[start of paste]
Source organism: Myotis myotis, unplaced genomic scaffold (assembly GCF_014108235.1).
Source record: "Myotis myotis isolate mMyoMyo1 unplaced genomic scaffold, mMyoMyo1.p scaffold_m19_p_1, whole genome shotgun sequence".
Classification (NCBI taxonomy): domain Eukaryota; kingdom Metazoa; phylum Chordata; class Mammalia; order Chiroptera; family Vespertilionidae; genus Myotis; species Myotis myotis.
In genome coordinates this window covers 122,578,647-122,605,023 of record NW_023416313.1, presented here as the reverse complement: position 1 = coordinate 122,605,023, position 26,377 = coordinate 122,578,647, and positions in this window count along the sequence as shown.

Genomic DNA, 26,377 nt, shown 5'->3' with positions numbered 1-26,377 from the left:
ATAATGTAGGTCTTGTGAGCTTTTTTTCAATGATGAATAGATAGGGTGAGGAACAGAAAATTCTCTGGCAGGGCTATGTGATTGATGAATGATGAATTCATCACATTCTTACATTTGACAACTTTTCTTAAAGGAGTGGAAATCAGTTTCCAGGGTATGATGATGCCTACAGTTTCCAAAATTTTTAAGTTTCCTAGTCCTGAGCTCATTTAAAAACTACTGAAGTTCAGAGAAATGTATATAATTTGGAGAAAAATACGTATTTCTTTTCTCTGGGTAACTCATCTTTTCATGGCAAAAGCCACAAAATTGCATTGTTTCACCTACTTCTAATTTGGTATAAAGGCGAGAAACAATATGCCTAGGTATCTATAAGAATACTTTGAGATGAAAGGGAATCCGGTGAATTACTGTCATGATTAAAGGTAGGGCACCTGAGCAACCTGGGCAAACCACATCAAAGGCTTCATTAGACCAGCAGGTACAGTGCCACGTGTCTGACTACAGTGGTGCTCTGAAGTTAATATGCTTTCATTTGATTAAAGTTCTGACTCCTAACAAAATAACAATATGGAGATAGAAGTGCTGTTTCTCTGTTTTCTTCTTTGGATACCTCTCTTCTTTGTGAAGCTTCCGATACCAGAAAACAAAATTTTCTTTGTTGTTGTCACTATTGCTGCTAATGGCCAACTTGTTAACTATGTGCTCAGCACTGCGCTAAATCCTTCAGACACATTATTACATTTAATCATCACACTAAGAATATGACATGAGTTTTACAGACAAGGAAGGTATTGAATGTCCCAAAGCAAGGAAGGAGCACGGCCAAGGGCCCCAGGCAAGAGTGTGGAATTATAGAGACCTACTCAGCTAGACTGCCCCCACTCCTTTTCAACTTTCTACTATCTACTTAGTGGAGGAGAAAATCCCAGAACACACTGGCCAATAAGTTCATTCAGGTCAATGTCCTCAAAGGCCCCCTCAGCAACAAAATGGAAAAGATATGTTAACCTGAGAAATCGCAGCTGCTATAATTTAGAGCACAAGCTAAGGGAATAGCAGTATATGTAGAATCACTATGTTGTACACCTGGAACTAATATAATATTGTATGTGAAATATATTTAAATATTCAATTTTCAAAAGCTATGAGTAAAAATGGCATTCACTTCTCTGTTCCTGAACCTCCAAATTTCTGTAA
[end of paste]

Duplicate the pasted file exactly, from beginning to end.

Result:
Source organism: Myotis myotis, unplaced genomic scaffold (assembly GCF_014108235.1).
Source record: "Myotis myotis isolate mMyoMyo1 unplaced genomic scaffold, mMyoMyo1.p scaffold_m19_p_1, whole genome shotgun sequence".
Classification (NCBI taxonomy): domain Eukaryota; kingdom Metazoa; phylum Chordata; class Mammalia; order Chiroptera; family Vespertilionidae; genus Myotis; species Myotis myotis.
In genome coordinates this window covers 122,578,647-122,605,023 of record NW_023416313.1, presented here as the reverse complement: position 1 = coordinate 122,605,023, position 26,377 = coordinate 122,578,647, and positions in this window count along the sequence as shown.

Genomic DNA, 26,377 nt, shown 5'->3' with positions numbered 1-26,377 from the left:
ATAATGTAGGTCTTGTGAGCTTTTTTTCAATGATGAATAGATAGGGTGAGGAACAGAAAATTCTCTGGCAGGGCTATGTGATTGATGAATGATGAATTCATCACATTCTTACATTTGACAACTTTTCTTAAAGGAGTGGAAATCAGTTTCCAGGGTATGATGATGCCTACAGTTTCCAAAATTTTTAAGTTTCCTAGTCCTGAGCTCATTTAAAAACTACTGAAGTTCAGAGAAATGTATATAATTTGGAGAAAAATACGTATTTCTTTTCTCTGGGTAACTCATCTTTTCATGGCAAAAGCCACAAAATTGCATTGTTTCACCTACTTCTAATTTGGTATAAAGGCGAGAAACAATATGCCTAGGTATCTATAAGAATACTTTGAGATGAAAGGGAATCCGGTGAATTACTGTCATGATTAAAGGTAGGGCACCTGAGCAACCTGGGCAAACCACATCAAAGGCTTCATTAGACCAGCAGGTACAGTGCCACGTGTCTGACTACAGTGGTGCTCTGAAGTTAATATGCTTTCATTTGATTAAAGTTCTGACTCCTAACAAAATAACAATATGGAGATAGAAGTGCTGTTTCTCTGTTTTCTTCTTTGGATACCTCTCTTCTTTGTGAAGCTTCCGATACCAGAAAACAAAATTTTCTTTGTTGTTGTCACTATTGCTGCTAATGGCCAACTTGTTAACTATGTGCTCAGCACTGCGCTAAATCCTTCAGACACATTATTACATTTAATCATCACACTAAGAATATGACATGAGTTTTACAGACAAGGAAGGTATTGAATGTCCCAAAGCAAGGAAGGAGCACGGCCAAGGGCCCCAGGCAAGAGTGTGGAATTATAGAGACCTACTCAGCTAGACTGCCCCCACTCCTTTTCAACTTTCTACTATCTACTTAGTGGAGGAGAAAATCCCAGAACACACTGGCCAATAAGTTCATTCAGGTCAATGTCCTCAAAGGCCCCCTCAGCAACAAAATGGAAAAGATATGTTAACCTGAGAAATCGCAGCTGCTATAATTTAGAGCACAAGCTAAGGGAATAGCAGTATATGTAGAATCACTATGTTGTACACCTGGAACTAATATAATATTGTATGTGAAATATATTTAAATATTCAATTTTCAAAAGCTATGAGTAAAAATGGCATTCACTTCTCTGTTCCTGAACCTCCAAATTTCTGTAA